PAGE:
Climate activists in Portland chain themselves to boat on Morrison bridge

By Ryan Haas (OPB) and Sergio Olmos (OPB)
March 27, 2021 10:12 p.m. Updated: March 28, 2021 4:36 p.m.

Extinction Rebellion demanded city leaders to move faster on carbon reduction goals.

Members of the group Extinction Rebellion stage a climate protest in Portland on Saturday, March 27, 2021. The group said Portland is lagging behind on its goals to reduce carbon emissions.

Members of the group Extinction Rebellion stage a climate protest in Portland on Saturday, March 27, 2021. The group said Portland is lagging behind on its goals to reduce carbon emissions.

Sergio Olmos

Climate activists staged a protest on Saturday in downtown Portland, demanding that the city accelerate its efforts to reach net-zero carbon emissions.


The group Extinction Rebellion put the protest together and set up barricades along an off-ramp from the Morrison Bridge. Some activists chained themselves to a bright pink boat parked across lanes of traffic.

“We are demanding that Portland put its money where its mouth is and reach net-zero greenhouse gas emissions by 2025 (as opposed to 2050) as well as convene a citizen’s assembly on climate and ecological justice,” the Portland chapter of Extinction Rebellion wrote in an email.

Portland adopted its current climate action plan in 2015. The goals stated in that plan aim to reduce the city’s carbon emissions to 80% less than 1990 levels by the year 2050. The city climate plan targets a number of areas to reach that goal, such as improving building and transportation emissions, as well as managing urban forests and reducing food waste.


During the city’s most recent update on the plan last year, Portland reported a 19% decrease below 1990 levels. City officials who compiled the report note that the decline occurred even as the population grew dramatically in recent years.

“The reductions to date are especially impressive given the growth of 39% more people and 36% more jobs during the same time period, meaning per capita emissions in Multnomah County have been reduced by 42% since 1990,” the report states.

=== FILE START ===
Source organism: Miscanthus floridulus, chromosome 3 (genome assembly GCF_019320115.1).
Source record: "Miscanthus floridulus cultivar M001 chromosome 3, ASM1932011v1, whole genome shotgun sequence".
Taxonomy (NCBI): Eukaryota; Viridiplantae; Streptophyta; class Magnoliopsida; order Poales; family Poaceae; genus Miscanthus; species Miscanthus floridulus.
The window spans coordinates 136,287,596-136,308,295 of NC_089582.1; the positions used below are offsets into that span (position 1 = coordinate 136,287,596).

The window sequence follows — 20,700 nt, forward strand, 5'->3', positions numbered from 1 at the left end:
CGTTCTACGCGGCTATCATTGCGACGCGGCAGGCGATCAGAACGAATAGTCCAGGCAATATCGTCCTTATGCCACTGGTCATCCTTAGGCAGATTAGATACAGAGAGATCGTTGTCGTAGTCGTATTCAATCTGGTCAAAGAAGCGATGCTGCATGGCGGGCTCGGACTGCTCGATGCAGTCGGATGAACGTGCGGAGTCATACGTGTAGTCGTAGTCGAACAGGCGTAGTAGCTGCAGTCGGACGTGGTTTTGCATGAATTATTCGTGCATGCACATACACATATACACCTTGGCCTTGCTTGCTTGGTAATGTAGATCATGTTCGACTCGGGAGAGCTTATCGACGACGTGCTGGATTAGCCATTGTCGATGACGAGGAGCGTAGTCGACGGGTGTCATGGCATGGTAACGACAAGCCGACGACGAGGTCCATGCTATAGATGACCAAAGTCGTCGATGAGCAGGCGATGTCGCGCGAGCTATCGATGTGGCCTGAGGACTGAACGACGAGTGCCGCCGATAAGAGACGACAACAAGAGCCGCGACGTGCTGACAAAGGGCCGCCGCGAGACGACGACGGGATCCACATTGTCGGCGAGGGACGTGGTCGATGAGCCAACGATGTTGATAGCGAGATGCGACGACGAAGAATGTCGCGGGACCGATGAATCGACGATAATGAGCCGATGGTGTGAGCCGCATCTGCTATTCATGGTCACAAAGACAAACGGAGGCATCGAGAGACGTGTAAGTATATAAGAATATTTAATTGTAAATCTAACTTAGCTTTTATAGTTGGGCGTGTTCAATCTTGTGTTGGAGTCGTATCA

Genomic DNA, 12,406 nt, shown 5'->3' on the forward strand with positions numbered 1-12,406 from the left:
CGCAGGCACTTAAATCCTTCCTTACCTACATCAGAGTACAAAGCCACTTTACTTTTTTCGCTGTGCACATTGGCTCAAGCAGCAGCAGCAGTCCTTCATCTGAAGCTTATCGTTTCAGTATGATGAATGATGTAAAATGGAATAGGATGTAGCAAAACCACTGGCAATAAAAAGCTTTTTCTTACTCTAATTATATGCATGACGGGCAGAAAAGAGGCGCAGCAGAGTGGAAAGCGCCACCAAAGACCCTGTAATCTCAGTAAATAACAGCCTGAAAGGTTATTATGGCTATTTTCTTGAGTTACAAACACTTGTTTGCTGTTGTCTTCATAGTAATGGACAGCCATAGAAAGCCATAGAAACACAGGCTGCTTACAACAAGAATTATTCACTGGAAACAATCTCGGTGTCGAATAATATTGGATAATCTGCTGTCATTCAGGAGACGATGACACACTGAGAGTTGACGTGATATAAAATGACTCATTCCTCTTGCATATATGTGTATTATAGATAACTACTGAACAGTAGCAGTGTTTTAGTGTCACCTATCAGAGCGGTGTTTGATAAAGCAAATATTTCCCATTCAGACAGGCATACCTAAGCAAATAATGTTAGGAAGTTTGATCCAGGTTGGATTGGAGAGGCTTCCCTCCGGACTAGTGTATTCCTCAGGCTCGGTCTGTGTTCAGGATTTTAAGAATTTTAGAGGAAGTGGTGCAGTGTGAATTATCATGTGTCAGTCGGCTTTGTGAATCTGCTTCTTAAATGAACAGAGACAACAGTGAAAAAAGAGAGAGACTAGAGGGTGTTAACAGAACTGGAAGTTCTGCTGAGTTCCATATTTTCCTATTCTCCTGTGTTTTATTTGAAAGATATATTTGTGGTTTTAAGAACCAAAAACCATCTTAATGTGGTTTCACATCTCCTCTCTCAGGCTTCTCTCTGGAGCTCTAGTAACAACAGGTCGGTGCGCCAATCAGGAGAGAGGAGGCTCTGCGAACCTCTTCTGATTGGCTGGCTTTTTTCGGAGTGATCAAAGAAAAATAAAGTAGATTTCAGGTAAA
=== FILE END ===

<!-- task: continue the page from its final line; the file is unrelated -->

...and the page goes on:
Still, city officials noted that reductions in emissions had begun to plateau in the most recent data available.

“To achieve the goal of a 50% reduction in carbon emissions by 2030 as identified by climate science, local emissions must be reduced by an additional 31% in the next 10 years,” the report states. “This is a daunting task.”

Last year, city councilors approved a resolution declaring a climate emergency. Still, activists said the city needs to take that emergency seriously by speeding up its work on emissions reduction and by putting together a “citizen’s assembly on climate and ecological justice.”

Portland police contacted the activists just after 2:30 on Saturday afternoon. The activists said they planned to stay locked to the boat for 48 hours or until police removed them.

“Our plan is not to leave until we get our demands met, but obviously there are often practical considerations,” activist Doymo Burke said. “The main point is, what else are we going to do? Business as usual isn’t working.”

The protest did not last as long as the activists intended, however. Extinction Rebellion issued a press release early Sunday morning, stating that “protesters had it on good authority” other groups planned to use the event as a reason to carry out violence. The group did not specify what type of violence, but some protests in recent months in Portland have resulted in broken windows, small fires and graffiti.

“(Extinction Rebellion) is an entirely nonviolent organization, therefore the painful decision was made to call off the action early in an attempt to avoid any violence,” the group wrote in its statement.


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